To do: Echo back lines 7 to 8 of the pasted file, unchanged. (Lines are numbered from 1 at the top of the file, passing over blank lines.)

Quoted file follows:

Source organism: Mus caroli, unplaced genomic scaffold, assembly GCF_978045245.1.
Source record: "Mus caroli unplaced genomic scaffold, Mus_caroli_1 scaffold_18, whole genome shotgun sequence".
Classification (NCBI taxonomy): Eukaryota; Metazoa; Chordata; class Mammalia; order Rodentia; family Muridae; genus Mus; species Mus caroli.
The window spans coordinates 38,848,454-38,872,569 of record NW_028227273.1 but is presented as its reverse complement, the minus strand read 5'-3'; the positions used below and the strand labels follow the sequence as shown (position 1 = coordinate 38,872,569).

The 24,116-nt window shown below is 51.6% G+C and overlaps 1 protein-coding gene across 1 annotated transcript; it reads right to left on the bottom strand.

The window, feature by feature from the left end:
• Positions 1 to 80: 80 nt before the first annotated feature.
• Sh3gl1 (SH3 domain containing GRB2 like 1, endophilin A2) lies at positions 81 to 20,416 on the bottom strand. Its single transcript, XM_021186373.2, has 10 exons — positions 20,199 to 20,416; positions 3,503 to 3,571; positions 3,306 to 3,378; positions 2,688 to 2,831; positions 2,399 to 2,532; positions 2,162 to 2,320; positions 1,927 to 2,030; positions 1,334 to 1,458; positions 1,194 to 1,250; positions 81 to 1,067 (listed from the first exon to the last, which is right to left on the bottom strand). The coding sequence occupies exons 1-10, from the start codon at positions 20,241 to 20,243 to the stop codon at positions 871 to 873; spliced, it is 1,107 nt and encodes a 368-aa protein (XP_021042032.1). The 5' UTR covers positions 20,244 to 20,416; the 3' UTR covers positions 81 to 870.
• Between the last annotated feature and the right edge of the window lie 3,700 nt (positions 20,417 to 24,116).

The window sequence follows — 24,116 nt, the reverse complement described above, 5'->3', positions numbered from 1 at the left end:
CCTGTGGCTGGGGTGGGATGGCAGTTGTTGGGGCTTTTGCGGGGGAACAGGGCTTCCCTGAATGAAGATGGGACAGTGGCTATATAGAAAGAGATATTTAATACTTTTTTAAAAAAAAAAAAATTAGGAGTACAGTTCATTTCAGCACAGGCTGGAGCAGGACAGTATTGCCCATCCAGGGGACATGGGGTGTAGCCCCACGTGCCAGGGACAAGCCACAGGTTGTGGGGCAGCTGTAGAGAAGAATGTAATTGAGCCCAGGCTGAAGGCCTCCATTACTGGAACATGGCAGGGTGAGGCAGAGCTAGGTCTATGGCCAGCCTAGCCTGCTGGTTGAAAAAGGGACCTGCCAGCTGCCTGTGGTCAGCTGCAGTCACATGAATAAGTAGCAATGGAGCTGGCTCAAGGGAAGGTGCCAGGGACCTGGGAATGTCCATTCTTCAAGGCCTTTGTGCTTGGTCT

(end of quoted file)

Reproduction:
• Positions 1 to 80: 80 nt before the first annotated feature.
• Sh3gl1 (SH3 domain containing GRB2 like 1, endophilin A2) lies at positions 81 to 20,416 on the bottom strand. Its single transcript, XM_021186373.2, has 10 exons — positions 20,199 to 20,416; positions 3,503 to 3,571; positions 3,306 to 3,378; positions 2,688 to 2,831; positions 2,399 to 2,532; positions 2,162 to 2,320; positions 1,927 to 2,030; positions 1,334 to 1,458; positions 1,194 to 1,250; positions 81 to 1,067 (listed from the first exon to the last, which is right to left on the bottom strand). The coding sequence occupies exons 1-10, from the start codon at positions 20,241 to 20,243 to the stop codon at positions 871 to 873; spliced, it is 1,107 nt and encodes a 368-aa protein (XP_021042032.1). The 5' UTR covers positions 20,244 to 20,416; the 3' UTR covers positions 81 to 870.